Back in 1963 and 1964 when fringe-major leaguer Al Moran and later, aging veteran Roy McMillan were playing shortstop for the Mets, the minor league system was developing two promising shortstops, one of whom who would hopefully be the long-term heir to the job. On the Mets’ Raleigh farm team, the shortstop was Wilbur Huckle, a hustling good-hands type who was signed to his first professional contract at age 24. At Salinas, there was a spindly 150-pounder with a strong arm and good range but who was error-prone and barely hit .220, a 19-year-old Californian named Derrel (Bud) Harrelson.
Huckle went on to play 8 years in the Mets’ farm system, never getting called up to the Majors, but still became somewhat of a mini-cult figure because of his name and appearance (red hair and tons of freckles) and his reputation for being the first player to shower and leave the clubhouse after a game. Harrelson, on the other hand, despite his unimpressive batting statistics, quickly became a hot prospect and of course, eventually one of the key cogs for the 1969 Championship team and 1973 pennant winners.
After spending 1963 and 1964 in the Class A California League, Harrelson was jumped all the way to AAA Buffalo in 1965 where he hit a surprisingly high (for him) .251 and began to be taken seriously by Mets’ fans as a prospect. He was even brought up to the big club at the end of the AAA season for a quick look. In 1966, it was back to AAA where the Mets had relocated to Jacksonville. There, Bud’s roommate was the newly-signed Tom Seaver. The 2 Northern Californians became fast friends and Bud began to switch-hit to take advantage of his speed and lack of power.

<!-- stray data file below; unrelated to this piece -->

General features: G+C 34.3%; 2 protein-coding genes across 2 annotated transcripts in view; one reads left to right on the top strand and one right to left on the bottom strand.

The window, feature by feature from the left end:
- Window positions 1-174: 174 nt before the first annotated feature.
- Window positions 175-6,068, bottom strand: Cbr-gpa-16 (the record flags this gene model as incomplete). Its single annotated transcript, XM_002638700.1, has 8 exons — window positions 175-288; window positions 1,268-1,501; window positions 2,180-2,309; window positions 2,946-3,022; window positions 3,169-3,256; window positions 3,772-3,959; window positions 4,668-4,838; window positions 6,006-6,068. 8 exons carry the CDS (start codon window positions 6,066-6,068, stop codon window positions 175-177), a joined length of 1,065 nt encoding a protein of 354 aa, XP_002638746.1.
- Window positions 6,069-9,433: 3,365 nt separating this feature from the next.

Although he never really became a good hitter, he did become a smarter one, and his arm, defense, and field leadership made him a fan favorite and a team leader, a vital cog in the lineup. If his offensive numbers didn’t measure up to what one might expect from a prospect, his on-field contributions surely did. Other memories of Bud : the National Guard Duty that kept him out of the lineup in 1969 and gave the even-lighter-hitting Al Weis his opportunity to shine, the 1973 fight with Pete Rose that brought Bud to national prominence, the trade to the Phillies that reunited Bud with TugMcGraw and produced his best hitting year and so much more, but let me just say that Bud Harrelson was definitely one prospect who made it as promised.
Harrelson, of course, went on to be a Mets’ coach, manager, and eventually Manager and President of the Atlantic League’s Long Island Ducks, a born and bred Californian who became a lifelong New Yorker and a member of the Mets’ Hall of Fame, one of the most prominent names in Mets’ history.